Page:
Everyone knows that coffee houses have been magnets for artists, writers, and political free thinkers throughout history. But in Japan??? The culture where teahouses, matcha, and tea rituals were born?
Wake up to the world of Coffee Life in Japan, a book brimming with surprising tidbits, astute observations, and stories from the heart.
Author and cultural anthopologist Merry White knows Japan as only an outsider living on the inside can. She’s written several books on Japan, artfully weaving together social customs, timelines and personal experience.
Coffee Life in Japan reveals 130 years of Japan’s love affair with coffee. It’s a story that includes mass emigrations to Brazil, risqué modern art, “wise women” cafe masters, trade fortunes, modern kissaten cafes, and global trendspotting of Japanese glass siphon machines.
Like a soothsayer reading tea leaves (or coffee grounds), White picks out clues in the minutia of Japanese daily life; then she enlightens us, deciphering what these signs mean about coffee’s impact – past, present and future – not just in Japan, but worldwide as well. I’m fascinated by “what makes people tick” and Coffee Life in Japan gave me enough to go back for second-helpings; I couldn’t absorb everything in just one reading. What fun!
Coffee in Time
I discovered more details about coffee’s impact on modern culture than I had previously imagined, along with events not typically taught in History 101. For instance…
Japan’s first “coffeehouse master” was Tei Ei-kei, who in 1888 opened Japan’s first coffeehouse, the now famous (and long gone) Kahiichakan. Tei Ei-kei was a Japanese son adopted by a Chinese gentleman, raised in Beijing and Kyoto, and fluent in four languages. He enrolled at Yale University at age sixteen, and developed a taste for coffee in America before dropping out. In London on his journey home, he seized on the model for his coffeehouse: a cushy, club-like salon with Western style and modern appeal. Alas, he was a better dreamer than businessman, and his cafe closed in just five years. Both his first and second wives (who happened to be sisters) died of tuberculosis. After a failed suicide attempt, he started a new life in Seattle, but soon died at the age of 36. Yet even today, coffee fans and industry leaders visit his gravesite there. And in Tokyo, the Sanyo Electric Company honors his legacy – and the importance of coffee – with a brick monument and oversized coffee cup, dedicated to the master on the site of Japan’s first coffeehouse, the Kahiichakan.
Brazil is home to the most people of Japanese-descent (other than Japan itself), in large part because of coffee. And Japan’s people assisted Brazil’s rise to coffee domination. Brazil’s immigrant recruitment policies, coupled with Japan’s economic hardships, led to a win-win relationship. In the 1880s, Japanese laborers were first brought to Brazil to work the coffee plantations and to grow coffee. Waves of workers arrived through the 1970s, especially after the Kanto earthquake in 1923. Some Japanese earned enough to buy land to grow coffee, and others returned home with a taste for coffee. By 1923, Japanese plantations owned 60 million coffee trees in Brazil. A large Japanese coffee chain, Mizuno Ryu’s Cafe Paulista, grew out of this surge, and spread Japanese-grown Brazilian coffee throughout Japan. A national coffee habit was born.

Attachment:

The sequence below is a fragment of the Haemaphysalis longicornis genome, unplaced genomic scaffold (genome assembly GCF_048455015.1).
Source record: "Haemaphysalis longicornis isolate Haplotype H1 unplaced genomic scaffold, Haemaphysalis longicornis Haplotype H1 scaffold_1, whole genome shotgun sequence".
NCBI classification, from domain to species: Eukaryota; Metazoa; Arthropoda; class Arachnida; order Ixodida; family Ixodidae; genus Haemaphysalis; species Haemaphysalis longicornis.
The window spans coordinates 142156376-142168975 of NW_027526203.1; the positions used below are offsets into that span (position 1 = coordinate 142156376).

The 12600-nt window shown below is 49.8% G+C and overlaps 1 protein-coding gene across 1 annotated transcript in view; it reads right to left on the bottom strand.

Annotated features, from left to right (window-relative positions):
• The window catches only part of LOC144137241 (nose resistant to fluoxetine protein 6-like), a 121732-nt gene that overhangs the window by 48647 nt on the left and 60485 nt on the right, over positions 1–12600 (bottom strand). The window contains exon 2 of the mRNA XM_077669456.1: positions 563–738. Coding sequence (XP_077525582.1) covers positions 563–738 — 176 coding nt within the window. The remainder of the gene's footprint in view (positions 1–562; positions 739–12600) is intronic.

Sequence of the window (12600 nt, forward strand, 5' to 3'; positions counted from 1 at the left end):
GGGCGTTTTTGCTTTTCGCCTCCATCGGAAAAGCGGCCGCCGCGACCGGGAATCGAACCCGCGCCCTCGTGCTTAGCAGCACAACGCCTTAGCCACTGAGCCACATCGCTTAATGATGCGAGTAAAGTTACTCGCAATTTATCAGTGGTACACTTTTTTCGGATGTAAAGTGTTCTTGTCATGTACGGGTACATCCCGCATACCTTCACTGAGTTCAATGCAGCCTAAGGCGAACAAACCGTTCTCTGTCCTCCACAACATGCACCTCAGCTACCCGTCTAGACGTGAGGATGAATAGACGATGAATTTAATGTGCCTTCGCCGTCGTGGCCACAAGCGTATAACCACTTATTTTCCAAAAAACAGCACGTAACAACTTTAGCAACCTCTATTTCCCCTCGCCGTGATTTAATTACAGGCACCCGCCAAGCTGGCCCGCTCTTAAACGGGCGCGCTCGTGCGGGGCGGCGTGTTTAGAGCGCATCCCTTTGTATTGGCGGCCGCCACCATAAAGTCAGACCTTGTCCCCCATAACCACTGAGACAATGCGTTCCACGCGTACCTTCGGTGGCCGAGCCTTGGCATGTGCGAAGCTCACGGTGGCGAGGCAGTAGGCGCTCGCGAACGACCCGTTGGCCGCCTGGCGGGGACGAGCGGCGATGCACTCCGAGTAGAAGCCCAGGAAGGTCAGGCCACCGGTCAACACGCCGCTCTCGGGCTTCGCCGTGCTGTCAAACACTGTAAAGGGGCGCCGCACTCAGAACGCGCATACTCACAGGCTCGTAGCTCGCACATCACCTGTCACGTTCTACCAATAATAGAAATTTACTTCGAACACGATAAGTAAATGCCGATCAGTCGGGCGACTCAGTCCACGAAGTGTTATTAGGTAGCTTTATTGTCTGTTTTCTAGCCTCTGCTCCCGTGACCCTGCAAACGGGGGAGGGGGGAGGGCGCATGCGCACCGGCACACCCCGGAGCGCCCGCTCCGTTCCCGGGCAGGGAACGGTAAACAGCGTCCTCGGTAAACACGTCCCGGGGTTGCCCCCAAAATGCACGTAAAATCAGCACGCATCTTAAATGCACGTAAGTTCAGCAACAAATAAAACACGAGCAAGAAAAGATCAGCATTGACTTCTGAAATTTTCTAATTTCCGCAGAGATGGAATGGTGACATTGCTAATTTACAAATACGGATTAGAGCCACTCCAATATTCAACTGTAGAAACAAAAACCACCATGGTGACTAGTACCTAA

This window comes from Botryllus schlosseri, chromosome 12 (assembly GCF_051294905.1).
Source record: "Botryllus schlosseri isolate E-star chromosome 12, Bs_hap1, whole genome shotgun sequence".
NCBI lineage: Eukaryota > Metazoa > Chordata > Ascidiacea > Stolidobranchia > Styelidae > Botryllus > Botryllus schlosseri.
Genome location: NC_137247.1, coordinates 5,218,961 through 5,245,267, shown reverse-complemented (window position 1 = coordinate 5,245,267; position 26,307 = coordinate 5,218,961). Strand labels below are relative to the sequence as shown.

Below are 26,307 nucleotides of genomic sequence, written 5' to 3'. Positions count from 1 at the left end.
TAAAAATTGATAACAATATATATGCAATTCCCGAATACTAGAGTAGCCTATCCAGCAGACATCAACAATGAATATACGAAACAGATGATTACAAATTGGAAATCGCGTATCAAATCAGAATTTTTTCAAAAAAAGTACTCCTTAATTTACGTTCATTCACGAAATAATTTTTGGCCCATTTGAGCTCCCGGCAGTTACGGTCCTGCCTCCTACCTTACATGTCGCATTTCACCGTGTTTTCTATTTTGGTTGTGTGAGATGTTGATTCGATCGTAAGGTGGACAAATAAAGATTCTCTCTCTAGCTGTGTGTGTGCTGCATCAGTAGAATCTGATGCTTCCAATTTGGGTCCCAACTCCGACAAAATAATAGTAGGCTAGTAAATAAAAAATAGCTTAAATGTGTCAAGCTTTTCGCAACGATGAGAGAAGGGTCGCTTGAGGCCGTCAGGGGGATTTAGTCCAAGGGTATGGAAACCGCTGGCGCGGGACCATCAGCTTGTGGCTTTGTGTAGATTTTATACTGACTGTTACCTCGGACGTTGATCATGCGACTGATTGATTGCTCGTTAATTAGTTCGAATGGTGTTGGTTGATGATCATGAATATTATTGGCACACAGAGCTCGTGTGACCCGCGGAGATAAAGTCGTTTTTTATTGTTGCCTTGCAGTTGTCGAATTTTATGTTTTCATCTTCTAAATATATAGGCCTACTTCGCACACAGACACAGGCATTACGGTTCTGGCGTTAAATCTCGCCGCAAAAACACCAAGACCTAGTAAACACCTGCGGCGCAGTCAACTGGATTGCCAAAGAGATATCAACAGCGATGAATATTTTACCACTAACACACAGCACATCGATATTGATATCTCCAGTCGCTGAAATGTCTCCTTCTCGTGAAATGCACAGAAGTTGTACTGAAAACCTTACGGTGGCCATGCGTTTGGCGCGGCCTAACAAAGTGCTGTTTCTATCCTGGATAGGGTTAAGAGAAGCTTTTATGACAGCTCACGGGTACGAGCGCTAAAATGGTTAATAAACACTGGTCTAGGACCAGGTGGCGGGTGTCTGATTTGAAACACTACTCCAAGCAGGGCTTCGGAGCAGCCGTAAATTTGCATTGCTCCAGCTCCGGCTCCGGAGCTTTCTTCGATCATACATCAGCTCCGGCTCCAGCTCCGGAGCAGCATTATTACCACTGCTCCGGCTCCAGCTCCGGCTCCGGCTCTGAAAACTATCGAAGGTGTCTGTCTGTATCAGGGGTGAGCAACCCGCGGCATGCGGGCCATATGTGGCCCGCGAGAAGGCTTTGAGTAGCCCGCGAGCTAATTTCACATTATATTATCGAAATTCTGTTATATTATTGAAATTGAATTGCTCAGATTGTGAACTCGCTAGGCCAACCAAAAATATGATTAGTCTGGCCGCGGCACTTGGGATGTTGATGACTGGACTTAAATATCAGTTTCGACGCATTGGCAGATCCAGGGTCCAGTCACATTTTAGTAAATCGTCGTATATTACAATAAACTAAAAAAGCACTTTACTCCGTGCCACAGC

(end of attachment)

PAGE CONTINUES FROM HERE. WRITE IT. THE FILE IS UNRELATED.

There are other tasty tidbits, too.
• Early Portuguese missionaries and traders introduced Brazilian coffee to Japan. (They also, as I’ve written about at GlobalGourmet.com, introduced deep-fat frying to Japanese cooks, which evolved into fried “tempura” dishes.)
• In the 1990s, white-collar businessmen who had been unceremoniously fired from their jobs would leave for “work” and hide out in cafes, before returning home to their unsuspecting families.
• The Germans warehoused coffee in Yokohama before World War II. During the war, coffee imports into Japan dried up. Faux-coffee drinks were brewed from nuts, soybeans and grains. Towards the war’s end, the Japanese raided and distributed the German coffee to the Japanese army, as part of the national war effort.
White’s focus is on the role that coffee and cafes play in today’s Japanese culture, which is much more nuanced than I’ve recounted here. But these few concrete examples serve as welcoming entry points for Western minds to enter the kissaten, or Japanese cafes, which are found on every block – and unlike Starbucks, are uniquely Japanese in form, function, and feel.
When in Japan: Cups of Culture
Make no mistake: this book is not a travel guide, but as a bonus material it includes White’s “Unreliable Guide” to key cafes. Descriptions entertain even the armchair traveler, like this entry:
Tokyo’s Kafe do Ramburu: “Sekiguchi opened the shop in 1948 using Indonesian beans that had been stored for shipment to Germany before the war. Specializing on old beans (such as Cuban 1974s and Colombian 1989s) roasted to order, Sekiguchi has as idiosyncratic, demanding style and has been called koohiimaniakku (coffee maniac), but the coffee is indeed worth the visit.”
If you’re a koohiimaniakku, clearly Coffee Life in Japan is the must-have book for you.
Coffee Life in Japan
by Merry White. Published by University of California Press (2012). California Studies in Food and Culture, Darra Goldstein, Editor. Available as hardcover, paperback and ebook.